The phrase has been used ad nauseam but still applies to many situations: united, we are stronger. At Making Sense, we are committed to continuous improvement and expanding and combining our practices to challenge ourselves and deliver better results. In this spirit, we set out to combine the skills of our QA and UX teams to improve the quality of the digital products we develop. The key word is “usability“: the ability of a system to provide a condition for its users to perform tasks safely, effectively, and efficiently while enjoying the experience.
Generally speaking, we are always short of time in the software development cycle. When it is time for testing in the different sprints, the focus is usually placed on functional aspects to ensure that the application works and meets the criteria for which it was created. At the same time, design and user experience issues are left behind for testing at the end of the project.
We set out to change that logic: the articulated work of the UX and QA areas generates a perfect combination for developing exceptional digital products. The UX designer is responsible for understanding the user and creating the experience. The UI designer assembles the components and focuses on the visual aspects of the platform. The UX developer develops those components and brings the ideas to reality. QA tests the functional elements created by the development team. We could even talk about a new role, the QA designer, i.e., testers specialized in UX.
By joining UX and QA capabilities, usability squads can be established to perform heuristic evaluations in different projects. Let’s remember that a heuristic evaluation is a usability inspection method that helps identify user interface design problems. For the QA area, accessing the world of heuristics means opening our minds to a new way of understanding software quality: guaranteeing that the user does not make mistakes, navigates through a consistent platform, knows what to do at all times, anticipates what the next steps will be.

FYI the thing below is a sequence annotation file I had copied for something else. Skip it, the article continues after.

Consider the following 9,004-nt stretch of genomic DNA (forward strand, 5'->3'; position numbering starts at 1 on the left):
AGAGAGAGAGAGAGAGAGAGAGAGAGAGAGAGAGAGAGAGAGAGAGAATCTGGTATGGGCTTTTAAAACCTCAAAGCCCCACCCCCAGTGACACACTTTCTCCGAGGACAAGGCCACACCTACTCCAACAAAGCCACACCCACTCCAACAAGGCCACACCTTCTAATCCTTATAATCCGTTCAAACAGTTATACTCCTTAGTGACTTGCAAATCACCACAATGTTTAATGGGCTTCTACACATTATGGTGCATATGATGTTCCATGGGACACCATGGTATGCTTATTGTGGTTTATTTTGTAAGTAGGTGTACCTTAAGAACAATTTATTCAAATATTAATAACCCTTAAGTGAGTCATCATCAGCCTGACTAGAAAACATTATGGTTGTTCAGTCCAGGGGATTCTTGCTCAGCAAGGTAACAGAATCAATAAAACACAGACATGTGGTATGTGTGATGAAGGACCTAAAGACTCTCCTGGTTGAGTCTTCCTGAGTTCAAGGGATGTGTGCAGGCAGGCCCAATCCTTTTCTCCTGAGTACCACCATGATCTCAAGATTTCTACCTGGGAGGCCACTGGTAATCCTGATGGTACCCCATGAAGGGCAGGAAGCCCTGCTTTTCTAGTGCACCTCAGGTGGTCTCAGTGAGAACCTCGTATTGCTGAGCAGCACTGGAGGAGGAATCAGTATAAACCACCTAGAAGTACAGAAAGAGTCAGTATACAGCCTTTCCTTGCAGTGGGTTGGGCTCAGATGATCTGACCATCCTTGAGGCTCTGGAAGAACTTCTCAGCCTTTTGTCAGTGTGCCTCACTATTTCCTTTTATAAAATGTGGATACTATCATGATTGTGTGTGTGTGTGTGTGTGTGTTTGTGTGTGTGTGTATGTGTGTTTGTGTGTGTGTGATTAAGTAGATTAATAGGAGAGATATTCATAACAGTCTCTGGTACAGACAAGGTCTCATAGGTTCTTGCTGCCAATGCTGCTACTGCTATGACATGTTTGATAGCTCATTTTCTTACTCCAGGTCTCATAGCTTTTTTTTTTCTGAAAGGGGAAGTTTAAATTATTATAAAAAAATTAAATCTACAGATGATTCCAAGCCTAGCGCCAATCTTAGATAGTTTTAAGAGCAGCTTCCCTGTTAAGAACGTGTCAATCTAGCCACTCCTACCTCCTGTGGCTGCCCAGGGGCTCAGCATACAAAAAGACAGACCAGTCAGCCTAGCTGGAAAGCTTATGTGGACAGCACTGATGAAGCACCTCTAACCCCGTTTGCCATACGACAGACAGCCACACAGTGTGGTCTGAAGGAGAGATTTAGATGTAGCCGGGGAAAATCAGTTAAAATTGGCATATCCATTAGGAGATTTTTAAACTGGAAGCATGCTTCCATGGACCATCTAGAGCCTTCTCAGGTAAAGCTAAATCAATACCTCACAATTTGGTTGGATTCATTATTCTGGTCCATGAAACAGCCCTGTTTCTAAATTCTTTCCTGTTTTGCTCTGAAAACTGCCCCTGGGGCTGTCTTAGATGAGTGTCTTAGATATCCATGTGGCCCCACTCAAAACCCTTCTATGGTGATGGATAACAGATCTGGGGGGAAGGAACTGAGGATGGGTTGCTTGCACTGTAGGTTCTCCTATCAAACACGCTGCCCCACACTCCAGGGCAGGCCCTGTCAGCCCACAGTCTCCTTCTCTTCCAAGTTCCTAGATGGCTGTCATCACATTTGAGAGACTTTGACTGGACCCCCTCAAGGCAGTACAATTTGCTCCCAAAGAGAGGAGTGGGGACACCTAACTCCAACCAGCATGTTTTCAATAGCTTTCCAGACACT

Besides, accessibility is reinforced. Recently, North American regulations have emphasized that applications must be usable for people with visual, hearing, cognitive, or mobility problems. UX and QA, in this case, come together to promote inclusion. And not only that: those who do not comply with this regulation are exposed to penalties and fines.
From bug hunting to user delight
All of the above means that the focus of testing shifts from functional issues to both quality and experience. In addition, when QA becomes familiar with the roles and responsibilities of the UX area, it can incorporate usability into the testing culture from the beginning of the project. Moreover, the workflow between designers, developers, and QA is improved, with a positive impact on meeting deadlines. At the same time, siloed work is eliminated, increasing the coherence and consistency of the work of all professionals involved.
From the end-product point of view, the merger between QA and UX results into enhancing user satisfaction, creating a seamless experience and closing the gap between what the product offers and what the user needs. QA is no longer just focused on fixing bugs: it is also responsible for making users fall in love with the product.